by Bob Yirka , Phys.org Credit: CC0 Public Domain A team of researchers from Purdue University and the U.S. Department of Agriculture has found that trees in the United States are facing devastating threats due to invasive species.
In their paper published in Proceedings of the National Academy of Sciences, the group describes analyzing thousands of forest plots across the U.S. and the mortality rates due to 15 major tree pest infestations, and what they found.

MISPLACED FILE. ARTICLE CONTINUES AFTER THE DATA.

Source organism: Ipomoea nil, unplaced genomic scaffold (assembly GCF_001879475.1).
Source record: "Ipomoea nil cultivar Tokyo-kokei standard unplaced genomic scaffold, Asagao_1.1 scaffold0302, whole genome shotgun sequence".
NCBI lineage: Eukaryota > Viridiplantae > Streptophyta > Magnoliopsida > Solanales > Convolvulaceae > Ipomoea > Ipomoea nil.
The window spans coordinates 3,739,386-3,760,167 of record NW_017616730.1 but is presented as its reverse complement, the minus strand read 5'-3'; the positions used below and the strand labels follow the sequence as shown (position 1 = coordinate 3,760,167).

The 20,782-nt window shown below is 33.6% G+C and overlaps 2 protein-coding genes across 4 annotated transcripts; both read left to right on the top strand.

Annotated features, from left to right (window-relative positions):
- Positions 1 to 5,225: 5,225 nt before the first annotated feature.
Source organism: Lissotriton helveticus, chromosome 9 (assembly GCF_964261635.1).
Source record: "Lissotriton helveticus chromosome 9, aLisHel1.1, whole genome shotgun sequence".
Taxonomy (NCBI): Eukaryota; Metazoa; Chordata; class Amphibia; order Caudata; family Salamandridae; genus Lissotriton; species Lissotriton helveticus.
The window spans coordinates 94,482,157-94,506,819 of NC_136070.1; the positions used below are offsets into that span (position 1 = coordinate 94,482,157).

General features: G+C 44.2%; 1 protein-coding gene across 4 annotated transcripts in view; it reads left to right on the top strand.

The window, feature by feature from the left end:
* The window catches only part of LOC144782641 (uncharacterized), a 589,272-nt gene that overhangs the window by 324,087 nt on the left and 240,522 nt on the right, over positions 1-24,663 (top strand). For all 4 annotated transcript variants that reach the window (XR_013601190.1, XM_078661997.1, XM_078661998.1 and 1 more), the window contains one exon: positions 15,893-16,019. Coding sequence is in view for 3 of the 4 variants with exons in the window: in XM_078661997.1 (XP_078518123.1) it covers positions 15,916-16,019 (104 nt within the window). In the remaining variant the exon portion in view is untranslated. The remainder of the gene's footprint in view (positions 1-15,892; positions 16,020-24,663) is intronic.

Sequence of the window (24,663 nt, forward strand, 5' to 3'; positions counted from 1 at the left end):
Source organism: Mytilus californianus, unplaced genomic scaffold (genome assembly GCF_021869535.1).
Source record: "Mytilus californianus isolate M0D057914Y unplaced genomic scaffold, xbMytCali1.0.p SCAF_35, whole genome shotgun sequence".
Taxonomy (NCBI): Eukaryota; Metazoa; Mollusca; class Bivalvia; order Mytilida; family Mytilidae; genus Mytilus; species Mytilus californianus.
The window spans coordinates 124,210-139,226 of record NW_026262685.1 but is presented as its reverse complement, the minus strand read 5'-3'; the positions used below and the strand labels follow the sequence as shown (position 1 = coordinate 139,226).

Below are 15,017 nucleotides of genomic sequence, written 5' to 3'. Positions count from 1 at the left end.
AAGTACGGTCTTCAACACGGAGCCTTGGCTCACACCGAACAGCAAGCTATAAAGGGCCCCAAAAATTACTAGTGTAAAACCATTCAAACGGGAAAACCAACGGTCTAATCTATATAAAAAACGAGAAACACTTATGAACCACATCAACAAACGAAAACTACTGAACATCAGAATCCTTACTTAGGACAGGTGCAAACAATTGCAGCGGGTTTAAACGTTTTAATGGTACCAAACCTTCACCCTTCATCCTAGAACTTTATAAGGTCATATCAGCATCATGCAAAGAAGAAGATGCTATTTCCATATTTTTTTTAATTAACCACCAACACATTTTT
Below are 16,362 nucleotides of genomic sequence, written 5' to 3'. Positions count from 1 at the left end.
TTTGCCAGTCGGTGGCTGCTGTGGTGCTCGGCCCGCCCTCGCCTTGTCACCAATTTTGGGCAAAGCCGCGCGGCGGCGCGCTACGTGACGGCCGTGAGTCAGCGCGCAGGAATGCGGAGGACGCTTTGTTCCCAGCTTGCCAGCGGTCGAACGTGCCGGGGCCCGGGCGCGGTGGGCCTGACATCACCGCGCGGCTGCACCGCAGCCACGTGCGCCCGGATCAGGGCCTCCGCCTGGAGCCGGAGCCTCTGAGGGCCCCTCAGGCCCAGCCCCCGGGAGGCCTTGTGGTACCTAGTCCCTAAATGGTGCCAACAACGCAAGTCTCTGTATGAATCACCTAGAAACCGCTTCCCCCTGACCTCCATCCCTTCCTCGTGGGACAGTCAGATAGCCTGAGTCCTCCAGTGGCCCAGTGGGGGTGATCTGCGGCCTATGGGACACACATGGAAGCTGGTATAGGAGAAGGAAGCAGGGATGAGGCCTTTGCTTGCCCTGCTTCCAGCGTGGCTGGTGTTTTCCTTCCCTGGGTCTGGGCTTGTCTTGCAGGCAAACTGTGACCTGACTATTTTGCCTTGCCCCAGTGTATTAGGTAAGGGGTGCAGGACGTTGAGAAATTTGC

Now, forest trees confront a new threat—infestation by invasive pests unintentionally introduced into the country.
Prior research has shown that there are now approximately 450 invasive tree pests in the U.S. that damage or kill trees.
In this new effort, the researchers set a goal of learning the scale of the threat U.S. forests face.
To gain some perspective on the threats to U.S. forestlands, the researchers carried out an analysis of 92,978 forest plots from across the country.
They noted tree types in each plot and the rates of infestation by 15 major tree-killing pests.